Sunday, June 26, 2016

Orange is the New Black returns to form with a masterful 4th season

The critical narrative behind last year's third season of Netflix's popular prison dramedy Orange is the New Black is that it was a misstep, an exaggerated opinion as all internet opinions tend to be.  Season three was good, but the problem is that it clearly wasn't as good as the two that preceded it.  Some of that can be attributed to the fact that it's simply difficult to follow up on television that was as inventive and compelling as the first two seasons were.  But there are also concrete reasons to point to when it comes to the show's slight dip in quality last year: the increasing "summer camp" vibe sucked out the sense of danger and conflict, the rhythm of the show got too lackadaisical, and the flashbacks started to feel a little stale.

Needless to say, season four had alot at stake, and it does not disappoint.  Fittingly, the fourth season course corrects nearly every single problem that plagued the third.  Picking up right where they left off last year, the story tackles the influx of new inmates from the maximum security prison, which leads to an array of problems that create a beautiful, furious season about privilege, power, abuse, and institutional failures.

The show is overcrowded, but that's not a bad thing.
One of the biggest selling points of Orange is the New Black since its inception is the large cast of colorful characters it possesses.  And with each year, its rich bouquet of inmates keeps expanding, to the point of bumping against the limits of being able to keep track of it all.  So it's a pretty bold move for the show to shove an entirely new set of characters onto the audience right from the start of this season.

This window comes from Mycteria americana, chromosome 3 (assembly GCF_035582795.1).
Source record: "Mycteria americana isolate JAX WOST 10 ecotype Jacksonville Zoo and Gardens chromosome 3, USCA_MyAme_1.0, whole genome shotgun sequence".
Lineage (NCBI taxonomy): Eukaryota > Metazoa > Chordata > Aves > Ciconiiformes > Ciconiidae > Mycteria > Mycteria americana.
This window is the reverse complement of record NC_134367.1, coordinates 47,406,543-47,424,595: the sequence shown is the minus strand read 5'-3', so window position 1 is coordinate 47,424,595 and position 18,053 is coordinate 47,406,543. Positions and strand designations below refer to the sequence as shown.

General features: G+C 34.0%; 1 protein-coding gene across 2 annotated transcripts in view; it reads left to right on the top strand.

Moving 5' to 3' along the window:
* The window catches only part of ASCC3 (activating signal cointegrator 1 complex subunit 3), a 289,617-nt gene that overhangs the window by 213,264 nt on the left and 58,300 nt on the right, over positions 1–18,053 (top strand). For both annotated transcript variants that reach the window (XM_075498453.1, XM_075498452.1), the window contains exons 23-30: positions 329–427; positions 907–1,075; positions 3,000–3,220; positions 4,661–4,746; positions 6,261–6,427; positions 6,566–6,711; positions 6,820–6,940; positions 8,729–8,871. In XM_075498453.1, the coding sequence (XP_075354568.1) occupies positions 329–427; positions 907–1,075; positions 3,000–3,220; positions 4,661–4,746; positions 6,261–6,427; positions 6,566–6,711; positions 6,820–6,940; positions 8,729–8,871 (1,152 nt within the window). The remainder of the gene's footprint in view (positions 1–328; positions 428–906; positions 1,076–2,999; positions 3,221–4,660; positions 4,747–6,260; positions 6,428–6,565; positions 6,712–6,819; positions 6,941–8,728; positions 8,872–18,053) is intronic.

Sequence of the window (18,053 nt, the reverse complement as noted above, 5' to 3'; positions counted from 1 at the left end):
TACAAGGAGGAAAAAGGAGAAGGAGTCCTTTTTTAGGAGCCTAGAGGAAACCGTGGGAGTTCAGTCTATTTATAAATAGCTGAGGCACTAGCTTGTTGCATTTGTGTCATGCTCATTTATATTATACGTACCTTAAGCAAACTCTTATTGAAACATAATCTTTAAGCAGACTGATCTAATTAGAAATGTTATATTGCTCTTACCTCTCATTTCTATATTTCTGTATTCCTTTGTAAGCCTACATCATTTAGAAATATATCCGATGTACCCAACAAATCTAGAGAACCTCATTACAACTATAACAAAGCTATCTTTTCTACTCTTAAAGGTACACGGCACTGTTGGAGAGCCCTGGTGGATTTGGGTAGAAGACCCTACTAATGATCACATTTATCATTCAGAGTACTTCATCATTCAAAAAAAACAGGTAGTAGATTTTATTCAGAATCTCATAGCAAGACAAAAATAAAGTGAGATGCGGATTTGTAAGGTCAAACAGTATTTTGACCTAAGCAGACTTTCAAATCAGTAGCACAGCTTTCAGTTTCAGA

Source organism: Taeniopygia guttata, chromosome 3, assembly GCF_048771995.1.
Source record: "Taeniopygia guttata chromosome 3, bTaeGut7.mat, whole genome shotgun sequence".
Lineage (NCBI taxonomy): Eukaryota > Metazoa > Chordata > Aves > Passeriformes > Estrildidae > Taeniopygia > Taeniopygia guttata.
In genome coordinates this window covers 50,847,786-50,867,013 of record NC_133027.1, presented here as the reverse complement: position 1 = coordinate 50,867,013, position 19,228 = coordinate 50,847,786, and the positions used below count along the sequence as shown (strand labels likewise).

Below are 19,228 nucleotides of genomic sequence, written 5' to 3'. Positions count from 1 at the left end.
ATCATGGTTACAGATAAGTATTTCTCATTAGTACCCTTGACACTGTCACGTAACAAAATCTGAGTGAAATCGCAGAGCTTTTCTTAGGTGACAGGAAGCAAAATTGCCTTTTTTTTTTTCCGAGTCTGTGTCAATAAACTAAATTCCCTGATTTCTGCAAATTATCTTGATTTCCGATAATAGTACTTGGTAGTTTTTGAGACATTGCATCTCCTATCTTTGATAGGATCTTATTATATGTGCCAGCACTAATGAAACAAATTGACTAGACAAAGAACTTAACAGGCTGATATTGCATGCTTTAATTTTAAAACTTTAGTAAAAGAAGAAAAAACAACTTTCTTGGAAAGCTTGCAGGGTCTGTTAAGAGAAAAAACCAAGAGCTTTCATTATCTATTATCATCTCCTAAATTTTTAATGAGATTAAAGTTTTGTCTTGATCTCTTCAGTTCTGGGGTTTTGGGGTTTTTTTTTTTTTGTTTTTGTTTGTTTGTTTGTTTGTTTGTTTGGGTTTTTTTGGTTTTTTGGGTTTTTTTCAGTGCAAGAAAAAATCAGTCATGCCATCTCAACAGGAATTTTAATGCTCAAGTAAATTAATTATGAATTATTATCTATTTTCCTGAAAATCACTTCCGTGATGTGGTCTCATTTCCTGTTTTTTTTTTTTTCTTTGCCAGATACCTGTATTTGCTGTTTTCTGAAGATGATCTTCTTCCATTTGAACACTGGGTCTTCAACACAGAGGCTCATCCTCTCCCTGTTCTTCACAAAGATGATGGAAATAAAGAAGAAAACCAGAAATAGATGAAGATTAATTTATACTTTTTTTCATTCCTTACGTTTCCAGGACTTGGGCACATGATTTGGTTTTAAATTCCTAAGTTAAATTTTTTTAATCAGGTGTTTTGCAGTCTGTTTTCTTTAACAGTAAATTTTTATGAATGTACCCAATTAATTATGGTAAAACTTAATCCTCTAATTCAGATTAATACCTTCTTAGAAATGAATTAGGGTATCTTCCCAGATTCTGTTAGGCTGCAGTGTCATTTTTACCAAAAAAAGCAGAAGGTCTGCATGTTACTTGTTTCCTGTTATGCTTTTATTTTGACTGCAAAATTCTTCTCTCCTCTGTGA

The massive size of Orange is the New Black is what makes it unique, but it also can be one of its weaknesses.  At this point, everybody has their own list of favorite characters, and it can be difficult for the writers to serve so many masters.  There are times in season four, especially in the beginning stretch, where the show runs into what I like to call "The Game of Thrones Problem," where we just cycle through snippets of each character's story before moving on to the next one and never returning for the rest of the episode.  It's just as likely that a character who stood out in previous seasons gets completely lost in the story.  (If you're Vicky Jeudy, who plays Watson, you have to be a little annoyed that you haven't gotten any meaty material in the last two years, right?)  It's impossible to get enough of the characters you love, simply because there are so many to love.

However, this isn't the worst problem in the world to have.  At a certain point, it's important to take a step back and be in awe of the sprawl that creator Jenji Kohan and her crew of writers are able to achieve.  I'd much rather have a show that's too immense than too narrow.  If anything, season four of Orange is the New Black suggests that we adjust the way we absorb these stories.  Maybe not every character needs to have a complete arc, especially when this season is full of such lovely and interesting little bends.

This is one of the most elegantly plotted series on television.